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Fig and the State of Crowdfunding Development

Kickstarter has been on an odd trajectory. When it was first leveraged as a way to earn money to fund the development of independent video games, it was lauded as the new bastion for indie game development, a ray of light in a place where so many small developers struggled to gain any traction on their projects.

The more it’s grown, the more it has begun to evolve into a form similar to the Apple App Store; a massive, money-generating machine filled to the brim with so many projects and ideas that many of the best sink to the bottom under the weight of larger, more popular campaigns. Worse, outright scandals and morally questionable uses of the platform have been the subject of ire by the outside public, and still so few accountability practices are in place to prevent abuse from happening.

Enter Fig, a relatively young crowdfunding campaign with plans to help curtail Kickstarter’s many issues by forcing accountability and bringing in investors who will see a return on the potential products they support.

Founded by several longtime professionals in the game industry, Fig is different from its contemporaries for a number of reasons. First, it is exclusively limited to video games. Although Fig’s staff has been approached with offers from film industry pros and may eventually consider doing “vertical’ campaigns with similar connections to video games, they remain focused on helping developers realize their goals of game development.

Second, they pull in actual investors who have to agree to a number of qualifications and stipulations that they’ll supply quantities of money over $1,000 in exchange for a personal stake in the game’s eventual launch.

Investment is key to the success of Fig, ex-Double Fine COO Justin Bailey tells me. According to his research, there has been a significant decline in the number of backer tiers over $1000 over the past year in Kickstarter video game funding campaigns.

Usually including novelty experiences such as dinner with the developers and a chance to meet veteran game designers in foreign countries, these reward tiers will often combine all previous reward tiers like game copies, merchandise, soundtracks, and concept art as a thanks to the generous backer who would be willing to contribute $1,000 to a campaign.

Bailey believes the reason why these reward tiers are so rarely used now is due largely in part to the fact that $1,000 is no small sum of money, and throwing it to a developer on the principle of being excited for a new game project is not as enticing to more established, affluent fans.

“We think that if crowdfunding evolves and has investment, and then we go through one cycle and prove it’s viable with people we can pursue those bigger budgets,” he said of the opportunities investment gives Fig to grow.

He also noticed that, when given the opportunity to invest larger sums of money, people were often more willing to do so purely on the idea of supporting something they believed in while taking a slight risk with the possibility of seeing a return upon its release.

He adds it’s also important to note that investment offers up opportunities to people who may begin to build ill will with potential backers when they return to Kickstarter again and again for funding on future projects.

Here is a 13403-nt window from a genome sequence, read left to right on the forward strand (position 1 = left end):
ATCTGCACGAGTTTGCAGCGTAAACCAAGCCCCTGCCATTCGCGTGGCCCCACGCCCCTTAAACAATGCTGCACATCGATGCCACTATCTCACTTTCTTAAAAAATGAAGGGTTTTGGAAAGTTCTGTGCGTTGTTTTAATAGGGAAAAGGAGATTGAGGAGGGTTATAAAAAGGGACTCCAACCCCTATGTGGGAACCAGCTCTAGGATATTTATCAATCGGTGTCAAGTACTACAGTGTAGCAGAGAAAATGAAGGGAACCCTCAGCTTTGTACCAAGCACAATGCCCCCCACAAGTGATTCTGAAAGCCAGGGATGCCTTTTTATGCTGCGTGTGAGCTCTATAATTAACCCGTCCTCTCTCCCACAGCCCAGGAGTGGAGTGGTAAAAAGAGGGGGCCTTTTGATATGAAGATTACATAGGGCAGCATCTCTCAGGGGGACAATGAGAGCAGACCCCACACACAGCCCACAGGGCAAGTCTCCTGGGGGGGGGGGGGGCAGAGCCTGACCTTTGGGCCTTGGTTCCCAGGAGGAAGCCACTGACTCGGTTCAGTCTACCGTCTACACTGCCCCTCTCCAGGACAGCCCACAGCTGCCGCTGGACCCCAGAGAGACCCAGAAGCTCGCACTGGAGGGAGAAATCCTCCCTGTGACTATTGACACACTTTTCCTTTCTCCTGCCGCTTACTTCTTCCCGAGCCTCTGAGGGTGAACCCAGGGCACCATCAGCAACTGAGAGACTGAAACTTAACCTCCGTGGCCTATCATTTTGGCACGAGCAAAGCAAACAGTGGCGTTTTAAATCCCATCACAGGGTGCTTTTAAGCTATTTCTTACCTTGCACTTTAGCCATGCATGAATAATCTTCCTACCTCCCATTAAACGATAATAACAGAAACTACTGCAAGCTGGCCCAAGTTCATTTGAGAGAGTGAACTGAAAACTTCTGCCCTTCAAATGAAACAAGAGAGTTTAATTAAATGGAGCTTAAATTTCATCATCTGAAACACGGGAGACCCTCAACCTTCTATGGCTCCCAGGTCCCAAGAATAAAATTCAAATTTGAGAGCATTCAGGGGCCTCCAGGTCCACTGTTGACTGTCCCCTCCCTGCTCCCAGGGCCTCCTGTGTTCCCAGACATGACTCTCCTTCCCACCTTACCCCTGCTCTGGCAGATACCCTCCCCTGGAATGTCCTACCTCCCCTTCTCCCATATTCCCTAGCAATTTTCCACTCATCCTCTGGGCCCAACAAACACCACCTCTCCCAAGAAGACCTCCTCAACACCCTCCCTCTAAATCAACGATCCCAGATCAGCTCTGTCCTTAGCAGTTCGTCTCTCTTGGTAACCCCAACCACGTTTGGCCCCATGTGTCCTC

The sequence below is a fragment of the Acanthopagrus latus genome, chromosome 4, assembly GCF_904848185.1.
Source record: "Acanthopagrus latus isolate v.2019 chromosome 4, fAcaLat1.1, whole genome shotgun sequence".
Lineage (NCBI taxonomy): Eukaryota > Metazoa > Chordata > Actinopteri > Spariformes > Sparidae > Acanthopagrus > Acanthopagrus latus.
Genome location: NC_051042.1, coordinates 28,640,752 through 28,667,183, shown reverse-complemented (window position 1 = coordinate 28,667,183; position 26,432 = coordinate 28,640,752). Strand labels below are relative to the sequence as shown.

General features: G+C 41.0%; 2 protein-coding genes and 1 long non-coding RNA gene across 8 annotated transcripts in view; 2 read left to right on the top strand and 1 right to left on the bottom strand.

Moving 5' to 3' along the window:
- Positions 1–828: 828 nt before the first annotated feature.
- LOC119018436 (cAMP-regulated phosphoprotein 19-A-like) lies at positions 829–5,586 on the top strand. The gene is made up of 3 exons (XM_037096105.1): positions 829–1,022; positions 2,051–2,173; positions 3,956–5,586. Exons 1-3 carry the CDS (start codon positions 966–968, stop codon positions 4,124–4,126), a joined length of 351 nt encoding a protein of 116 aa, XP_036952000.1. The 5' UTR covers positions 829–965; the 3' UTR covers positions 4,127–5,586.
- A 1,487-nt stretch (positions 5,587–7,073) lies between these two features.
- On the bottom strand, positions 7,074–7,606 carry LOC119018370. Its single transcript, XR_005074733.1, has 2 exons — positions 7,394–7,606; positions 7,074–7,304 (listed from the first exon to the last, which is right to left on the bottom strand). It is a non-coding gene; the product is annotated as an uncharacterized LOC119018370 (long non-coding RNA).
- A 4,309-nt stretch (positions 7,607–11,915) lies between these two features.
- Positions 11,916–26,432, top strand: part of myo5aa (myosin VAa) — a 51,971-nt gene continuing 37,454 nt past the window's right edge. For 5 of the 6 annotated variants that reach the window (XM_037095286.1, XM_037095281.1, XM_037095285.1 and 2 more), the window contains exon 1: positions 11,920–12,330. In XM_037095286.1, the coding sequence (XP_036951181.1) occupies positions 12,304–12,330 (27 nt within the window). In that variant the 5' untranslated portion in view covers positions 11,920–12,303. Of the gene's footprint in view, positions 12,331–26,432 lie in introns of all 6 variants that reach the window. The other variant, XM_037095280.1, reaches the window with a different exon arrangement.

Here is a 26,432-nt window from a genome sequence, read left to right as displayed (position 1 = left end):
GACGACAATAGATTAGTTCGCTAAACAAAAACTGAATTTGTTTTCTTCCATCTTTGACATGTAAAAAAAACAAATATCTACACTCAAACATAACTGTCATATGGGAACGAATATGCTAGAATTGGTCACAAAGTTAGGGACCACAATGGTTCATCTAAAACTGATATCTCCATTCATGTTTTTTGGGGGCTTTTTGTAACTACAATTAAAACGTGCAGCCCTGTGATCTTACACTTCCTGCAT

“Free money is great when there’s this whole movement and you’re giving these studios a one-time boost to get their feet under them,” he says of Kickstarter’s necessity to help smaller teams. “[But] if you continue to go back to the well, you need to cut the gamers and the community into finance and have an opportunity for financial return.”

Launching a campaign on Fig is not as simple as it is on Kickstarter or other crowdfunding platforms, however. Bailey explains there’s a complicated vetting process one must go through in order to become the featured campaign on the front page.

Campaigns are planned three to six months in advance, and applicants have to pitch their idea and work through the realistic logistics of their proposal with the Fig team, many of whom are currently working in the industry themselves.

Once a project has been decided on, it launches into its campaign and is promoted by Fig, where Bailey sees there’s an opportunity to create a community around one common goal rather than the fragmented communities of Kickstarter who are more interested in an individual creator than an entire campaign.

If successfully funded, however, developers do not automatically get all of the money. Instead, the Fig team works with the developers and sets up a plan that will support them throughout development using the funds raised. This is all done with a great deal of transparency and disclosure to ensure developers are held accountable to deliver on their promises.

Essentially, Fig was created as a response to the increasingly negative perception of crowdfunding. Since their launch in August 2015, they’ve hosted a diverse array of campaigns ranging from Outer Wilds and Consortium: The Tower to cult favorites like Jay and Silent Bob: Chronic Blunt Punch and Psychonauts 2. With a majority of their projects successfully funded, they’re issuing a challenge to other crowdfunding platforms available online: the future is not just basic backer/developer relationships, but in allowing backers to take a more active and meaningful role in their interests through investment. It’s still a growing platform, but the foundation on which it stands is solid

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